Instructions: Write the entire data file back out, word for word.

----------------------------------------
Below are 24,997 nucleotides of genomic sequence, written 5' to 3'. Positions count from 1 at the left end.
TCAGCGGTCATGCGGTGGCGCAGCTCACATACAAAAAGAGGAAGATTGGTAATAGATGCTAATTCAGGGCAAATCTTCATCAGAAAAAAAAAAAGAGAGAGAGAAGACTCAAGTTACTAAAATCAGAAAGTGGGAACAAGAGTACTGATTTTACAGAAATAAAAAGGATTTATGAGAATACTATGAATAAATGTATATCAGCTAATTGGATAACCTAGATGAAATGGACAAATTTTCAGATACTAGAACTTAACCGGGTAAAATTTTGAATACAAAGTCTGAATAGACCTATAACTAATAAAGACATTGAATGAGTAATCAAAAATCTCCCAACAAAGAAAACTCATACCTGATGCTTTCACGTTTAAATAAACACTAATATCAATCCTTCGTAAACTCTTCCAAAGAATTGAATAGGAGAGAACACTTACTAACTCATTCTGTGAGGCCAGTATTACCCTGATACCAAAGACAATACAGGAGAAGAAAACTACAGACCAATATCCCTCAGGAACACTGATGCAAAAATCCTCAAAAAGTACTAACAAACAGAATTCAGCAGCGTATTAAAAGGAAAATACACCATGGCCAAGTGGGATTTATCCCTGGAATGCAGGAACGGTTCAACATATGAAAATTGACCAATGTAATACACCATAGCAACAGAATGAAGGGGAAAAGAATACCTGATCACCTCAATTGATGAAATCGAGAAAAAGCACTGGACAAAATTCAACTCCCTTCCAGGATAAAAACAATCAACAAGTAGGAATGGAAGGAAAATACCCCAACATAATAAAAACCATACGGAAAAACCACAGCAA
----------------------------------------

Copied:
Below are 24,997 nucleotides of genomic sequence, written 5' to 3'. Positions count from 1 at the left end.
TCAGCGGTCATGCGGTGGCGCAGCTCACATACAAAAAGAGGAAGATTGGTAATAGATGCTAATTCAGGGCAAATCTTCATCAGAAAAAAAAAAAGAGAGAGAGAAGACTCAAGTTACTAAAATCAGAAAGTGGGAACAAGAGTACTGATTTTACAGAAATAAAAAGGATTTATGAGAATACTATGAATAAATGTATATCAGCTAATTGGATAACCTAGATGAAATGGACAAATTTTCAGATACTAGAACTTAACCGGGTAAAATTTTGAATACAAAGTCTGAATAGACCTATAACTAATAAAGACATTGAATGAGTAATCAAAAATCTCCCAACAAAGAAAACTCATACCTGATGCTTTCACGTTTAAATAAACACTAATATCAATCCTTCGTAAACTCTTCCAAAGAATTGAATAGGAGAGAACACTTACTAACTCATTCTGTGAGGCCAGTATTACCCTGATACCAAAGACAATACAGGAGAAGAAAACTACAGACCAATATCCCTCAGGAACACTGATGCAAAAATCCTCAAAAAGTACTAACAAACAGAATTCAGCAGCGTATTAAAAGGAAAATACACCATGGCCAAGTGGGATTTATCCCTGGAATGCAGGAACGGTTCAACATATGAAAATTGACCAATGTAATACACCATAGCAACAGAATGAAGGGGAAAAGAATACCTGATCACCTCAATTGATGAAATCGAGAAAAAGCACTGGACAAAATTCAACTCCCTTCCAGGATAAAAACAATCAACAAGTAGGAATGGAAGGAAAATACCCCAACATAATAAAAACCATACGGAAAAACCACAGCAA